Slocan Valley students screen films
A series of student films about the Slocan Valley premiered last week, combining traditional storytelling with modern technology.
The screening at Mount Sentinel was the culmination of a project that has involved 120 students at all four of the valley’s public schools over the last few months.
“The idea started last spring when the opportunity came to apply for an innovation grant,” says Tamara Malloff, co-ordinator with fellow Sentinel teacher Larissa Sookro.
“We chose digital storytelling. It was important for students to reach out and connect with community members, and use the technology to make it happen.”
Slocan’s W.E. Graham school interviewed longtime residents and newcomers alike, including Gene Hird, Grigg Stone, Willo Treschow, Micheline Marr, John Gates, Pat Ashton, and Janice Burns.
Winlaw Elementary presented a history of the rail corridor in the valley — including some clever animated segments that demonstrated its evolution from home to the Sinixt First Nation to bustling locomotive highway to placid walking and biking path.
Mount Sentinel students created a series of short films on various aspects of Doukhobor history, including segments filmed at the Doukhobor Discovery Centre in Castlegar.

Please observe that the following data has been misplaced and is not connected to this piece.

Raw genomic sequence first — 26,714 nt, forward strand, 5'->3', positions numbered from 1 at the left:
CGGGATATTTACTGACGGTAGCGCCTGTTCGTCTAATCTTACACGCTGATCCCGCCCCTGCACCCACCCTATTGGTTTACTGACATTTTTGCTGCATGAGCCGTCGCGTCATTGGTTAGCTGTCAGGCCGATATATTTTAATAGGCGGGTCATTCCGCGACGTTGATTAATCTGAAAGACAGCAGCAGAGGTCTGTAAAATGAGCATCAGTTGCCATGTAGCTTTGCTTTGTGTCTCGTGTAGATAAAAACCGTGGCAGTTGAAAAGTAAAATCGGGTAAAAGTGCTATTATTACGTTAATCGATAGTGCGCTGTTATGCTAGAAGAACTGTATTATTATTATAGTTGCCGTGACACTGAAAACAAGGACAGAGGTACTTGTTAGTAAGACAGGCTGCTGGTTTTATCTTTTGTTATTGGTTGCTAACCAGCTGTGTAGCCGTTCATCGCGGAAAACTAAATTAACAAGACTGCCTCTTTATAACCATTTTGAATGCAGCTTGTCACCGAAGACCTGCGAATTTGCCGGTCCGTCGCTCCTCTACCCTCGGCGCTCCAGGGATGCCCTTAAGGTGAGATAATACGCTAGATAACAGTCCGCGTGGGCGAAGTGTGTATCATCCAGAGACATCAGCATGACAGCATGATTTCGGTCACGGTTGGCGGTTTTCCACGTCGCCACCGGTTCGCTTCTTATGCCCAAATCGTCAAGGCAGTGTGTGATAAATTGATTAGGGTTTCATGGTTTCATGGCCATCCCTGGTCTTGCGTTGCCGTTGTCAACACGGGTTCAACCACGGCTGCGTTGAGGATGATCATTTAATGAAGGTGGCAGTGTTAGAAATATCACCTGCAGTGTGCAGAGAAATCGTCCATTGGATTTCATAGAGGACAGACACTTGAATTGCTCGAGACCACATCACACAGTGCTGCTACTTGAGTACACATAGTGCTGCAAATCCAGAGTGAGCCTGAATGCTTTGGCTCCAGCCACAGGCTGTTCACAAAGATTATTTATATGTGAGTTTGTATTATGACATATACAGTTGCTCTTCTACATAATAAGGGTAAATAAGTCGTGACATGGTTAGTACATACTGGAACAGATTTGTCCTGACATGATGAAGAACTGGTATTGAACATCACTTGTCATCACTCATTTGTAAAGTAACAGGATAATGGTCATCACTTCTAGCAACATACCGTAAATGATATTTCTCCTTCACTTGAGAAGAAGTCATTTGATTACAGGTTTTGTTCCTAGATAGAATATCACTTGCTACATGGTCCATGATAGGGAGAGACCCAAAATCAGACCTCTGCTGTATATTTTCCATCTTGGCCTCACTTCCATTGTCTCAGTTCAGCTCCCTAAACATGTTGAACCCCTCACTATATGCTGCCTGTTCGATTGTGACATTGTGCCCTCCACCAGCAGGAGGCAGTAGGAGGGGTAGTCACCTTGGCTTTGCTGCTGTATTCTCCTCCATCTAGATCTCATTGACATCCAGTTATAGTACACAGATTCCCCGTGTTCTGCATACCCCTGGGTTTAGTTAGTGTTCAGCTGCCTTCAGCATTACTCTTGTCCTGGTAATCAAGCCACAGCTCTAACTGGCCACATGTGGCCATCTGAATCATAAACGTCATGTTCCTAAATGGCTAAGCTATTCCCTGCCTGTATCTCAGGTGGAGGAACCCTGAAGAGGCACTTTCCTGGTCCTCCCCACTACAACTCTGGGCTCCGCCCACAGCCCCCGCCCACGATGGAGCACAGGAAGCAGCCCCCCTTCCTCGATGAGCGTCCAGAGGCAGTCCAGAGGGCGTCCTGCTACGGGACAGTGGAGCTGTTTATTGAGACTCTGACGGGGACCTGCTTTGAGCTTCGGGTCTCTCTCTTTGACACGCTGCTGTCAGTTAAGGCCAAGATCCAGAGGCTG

Brent Kennedy Elementary showed its ambitious history of education in the communities it serves, namely Passmore, Krestova, Slocan Park, Crescent Valley, South Slocan, and Bonnington.
In the film, Ray Kosiancic provides history on Crescent Valley, where his family has lived for over a century, while Dan Wack talks about teaching at the old Slocan Park Elementary — and playing volleyball in one of the classrooms.
Former Brent Kennedy principal Alex Pereverzoff and teacher Nell Plotnikoff reminisce about moving into the new school in 1977 from two-classroom schools in Crescent Valley and South Slocan. Another former principal, Al Auringer, recalls unpacking the school’s first computer — which for the first year was used exclusively for a primitive game called Breakout.
“We couldn’t imagine what else you could do with it,” he chuckles.
Malloff says the project was a learning experience for teachers as well as students, and a “marvellous” opportunity for collaboration.
“It was the first time we actually sat and worked together as educators in about a 45-kilometer radius,” she says.
Superintendent Jeff Jones, who attended the screening, called it a “really good opportunity to see how students are using today’s technology to connect with and tell stories about their past and to help them understand they’re part of an ongoing history in the valley.”
He further praised the staff involved, who “stretched themselves professionally. They recognized kids today need to be doing things differently.”
Malloff hopes to ultimately post the videos on a website.